At a Wizards game last year, I asked him why young people in our city are shooting at each other. He said, “Brian, we don’t know how to use our words.” The elegance of his wisdom is in its simplicity: too many kids don’t have the tools to resolve conflicts using their words and, with guns so easily accessible, resort to violence to solve a problem or a settle a disagreement. Truth be told, I learn as much or more from him as he does from me.

We fail our children when we don’t teach them how to make good, healthy choices, including how to resolve conflict with their words. Of course we need to teach academics in school, but just as important, we need to equip kids with the social and emotional tools they need to navigate conflict, avoid tactics of violence, and ultimately, steer clear of the criminal justice system.

As we do that important work of setting up our kids to thrive, we also need to keep in mind that kids are biologically hard-wired to take risks and make mistakes. That is how they learn, grow and individuate themselves from their parents. But too many kids in the District don’t have the privilege of making mistakes and being able to learn from them without risking their liberty or their lives. OAG, under my leadership, is committed to making sure all kids in DC have a safe place to grow.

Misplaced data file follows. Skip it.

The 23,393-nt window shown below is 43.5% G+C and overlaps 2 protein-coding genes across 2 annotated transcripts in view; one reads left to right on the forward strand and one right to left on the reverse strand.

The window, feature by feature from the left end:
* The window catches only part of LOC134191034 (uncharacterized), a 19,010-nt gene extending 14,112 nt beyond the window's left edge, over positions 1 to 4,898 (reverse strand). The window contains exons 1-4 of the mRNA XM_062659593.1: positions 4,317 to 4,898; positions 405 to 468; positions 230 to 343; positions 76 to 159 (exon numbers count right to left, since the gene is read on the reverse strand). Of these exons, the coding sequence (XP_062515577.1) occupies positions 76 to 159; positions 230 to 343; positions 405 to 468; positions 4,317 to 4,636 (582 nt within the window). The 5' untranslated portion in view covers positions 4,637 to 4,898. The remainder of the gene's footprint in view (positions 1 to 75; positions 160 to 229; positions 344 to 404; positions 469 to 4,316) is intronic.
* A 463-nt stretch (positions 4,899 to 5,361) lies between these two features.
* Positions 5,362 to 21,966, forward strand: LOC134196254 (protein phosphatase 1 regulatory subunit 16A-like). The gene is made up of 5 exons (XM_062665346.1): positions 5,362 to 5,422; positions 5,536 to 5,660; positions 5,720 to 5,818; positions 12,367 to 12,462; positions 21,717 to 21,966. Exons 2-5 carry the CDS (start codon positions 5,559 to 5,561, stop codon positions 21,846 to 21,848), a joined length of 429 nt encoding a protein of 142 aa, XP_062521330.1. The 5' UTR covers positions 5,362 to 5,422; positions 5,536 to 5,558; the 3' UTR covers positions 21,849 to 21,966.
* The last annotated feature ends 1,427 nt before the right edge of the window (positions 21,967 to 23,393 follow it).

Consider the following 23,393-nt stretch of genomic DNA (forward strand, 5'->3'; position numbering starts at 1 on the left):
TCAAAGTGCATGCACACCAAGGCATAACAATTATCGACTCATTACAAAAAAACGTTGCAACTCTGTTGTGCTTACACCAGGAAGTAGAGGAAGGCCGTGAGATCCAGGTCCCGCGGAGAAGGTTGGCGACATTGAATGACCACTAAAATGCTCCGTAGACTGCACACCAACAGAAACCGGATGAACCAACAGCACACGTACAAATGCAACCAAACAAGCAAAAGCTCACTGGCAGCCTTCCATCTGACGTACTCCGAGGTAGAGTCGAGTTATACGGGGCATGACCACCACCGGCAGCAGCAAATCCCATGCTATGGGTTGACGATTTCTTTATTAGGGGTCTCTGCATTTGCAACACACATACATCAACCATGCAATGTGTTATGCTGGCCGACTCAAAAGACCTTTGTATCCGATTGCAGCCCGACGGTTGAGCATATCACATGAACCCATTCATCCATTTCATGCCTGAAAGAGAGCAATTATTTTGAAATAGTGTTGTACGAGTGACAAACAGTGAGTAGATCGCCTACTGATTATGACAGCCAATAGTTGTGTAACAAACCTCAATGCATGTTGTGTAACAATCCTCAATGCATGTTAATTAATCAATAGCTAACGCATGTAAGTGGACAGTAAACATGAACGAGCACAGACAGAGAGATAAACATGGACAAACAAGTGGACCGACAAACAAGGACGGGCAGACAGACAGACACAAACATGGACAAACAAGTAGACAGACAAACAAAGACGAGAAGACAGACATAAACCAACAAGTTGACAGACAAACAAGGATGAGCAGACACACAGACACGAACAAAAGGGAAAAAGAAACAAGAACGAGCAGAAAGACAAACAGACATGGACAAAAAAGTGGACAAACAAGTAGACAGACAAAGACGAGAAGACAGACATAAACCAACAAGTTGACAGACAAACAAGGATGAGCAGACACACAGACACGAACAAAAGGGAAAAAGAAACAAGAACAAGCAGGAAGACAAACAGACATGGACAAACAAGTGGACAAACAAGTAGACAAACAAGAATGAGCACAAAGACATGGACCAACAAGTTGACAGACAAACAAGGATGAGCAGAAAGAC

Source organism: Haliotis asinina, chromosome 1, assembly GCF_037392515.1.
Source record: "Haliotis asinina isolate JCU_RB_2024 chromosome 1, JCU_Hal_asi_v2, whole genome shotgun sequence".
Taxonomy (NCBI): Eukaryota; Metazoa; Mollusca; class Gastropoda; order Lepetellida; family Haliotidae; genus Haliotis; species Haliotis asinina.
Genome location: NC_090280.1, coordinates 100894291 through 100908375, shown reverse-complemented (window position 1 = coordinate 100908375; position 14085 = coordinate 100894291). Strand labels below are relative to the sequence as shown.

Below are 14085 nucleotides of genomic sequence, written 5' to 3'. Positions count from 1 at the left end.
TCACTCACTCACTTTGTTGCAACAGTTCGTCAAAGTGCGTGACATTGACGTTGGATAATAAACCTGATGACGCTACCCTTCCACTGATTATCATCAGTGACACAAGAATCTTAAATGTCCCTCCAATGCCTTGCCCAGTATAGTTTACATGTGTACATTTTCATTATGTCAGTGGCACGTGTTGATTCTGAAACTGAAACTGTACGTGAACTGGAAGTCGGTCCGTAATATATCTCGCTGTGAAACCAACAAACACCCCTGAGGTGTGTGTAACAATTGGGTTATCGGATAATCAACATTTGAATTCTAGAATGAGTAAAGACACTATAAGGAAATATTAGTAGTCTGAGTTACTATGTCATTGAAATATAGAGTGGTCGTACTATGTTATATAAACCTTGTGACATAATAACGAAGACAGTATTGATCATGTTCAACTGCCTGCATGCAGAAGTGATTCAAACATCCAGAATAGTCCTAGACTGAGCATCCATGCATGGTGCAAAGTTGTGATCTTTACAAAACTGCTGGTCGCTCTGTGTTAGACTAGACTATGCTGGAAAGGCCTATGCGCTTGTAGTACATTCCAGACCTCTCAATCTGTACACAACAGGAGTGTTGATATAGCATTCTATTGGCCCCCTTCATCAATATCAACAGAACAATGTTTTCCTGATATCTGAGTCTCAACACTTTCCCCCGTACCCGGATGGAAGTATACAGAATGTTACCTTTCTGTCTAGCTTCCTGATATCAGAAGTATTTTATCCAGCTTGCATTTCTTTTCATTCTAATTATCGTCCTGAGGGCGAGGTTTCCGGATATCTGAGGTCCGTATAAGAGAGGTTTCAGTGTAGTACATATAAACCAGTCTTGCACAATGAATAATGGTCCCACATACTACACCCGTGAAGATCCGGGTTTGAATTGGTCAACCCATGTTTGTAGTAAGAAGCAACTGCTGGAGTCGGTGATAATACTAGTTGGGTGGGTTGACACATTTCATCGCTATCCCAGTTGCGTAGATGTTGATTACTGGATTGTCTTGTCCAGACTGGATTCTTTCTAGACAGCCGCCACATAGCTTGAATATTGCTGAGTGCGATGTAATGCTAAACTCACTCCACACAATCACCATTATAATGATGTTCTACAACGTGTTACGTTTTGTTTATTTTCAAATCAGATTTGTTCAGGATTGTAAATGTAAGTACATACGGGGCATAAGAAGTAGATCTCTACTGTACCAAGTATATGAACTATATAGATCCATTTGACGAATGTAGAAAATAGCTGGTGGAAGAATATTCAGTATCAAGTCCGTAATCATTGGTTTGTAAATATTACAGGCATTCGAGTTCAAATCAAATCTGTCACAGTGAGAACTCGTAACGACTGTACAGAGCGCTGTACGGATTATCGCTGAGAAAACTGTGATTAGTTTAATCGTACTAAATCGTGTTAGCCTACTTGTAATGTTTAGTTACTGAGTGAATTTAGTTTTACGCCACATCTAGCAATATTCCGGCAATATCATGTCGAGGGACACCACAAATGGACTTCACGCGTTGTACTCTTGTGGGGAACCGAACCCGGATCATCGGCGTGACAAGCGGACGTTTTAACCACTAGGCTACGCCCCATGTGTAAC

That’s why I believe we need to have some honest and tough conversations around the concept of accountability. People frequently look to law enforcement to hold offenders accountable — and they should. But accountability is a multi-faceted concept, not a one-way street that applies only after a young person falls into the justice system.

Make no mistake: We must hold kids who break the law accountable. But elected officials, community leaders, government agencies, and families must also be held accountable for the realities facing kids across the District. We must all answer for the systemic failure to end cycles of violence and trauma that are deeply impacting our kids. We are the adults in the room — and we need to step up.

When we take seriously our responsibility to support kids across the District, we will reap the benefits of a system that nurtures hopeful, healthy kids, making DC, in the long run, the safer, kinder and more prosperous city we all want and need it to be. After all, our future is in their hands.

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DC Attorney General Brian Schwalb

Dad, listener, 3rd gen Washingtonian. Committed to independence, safety, democracy, and shared prosperity in DC.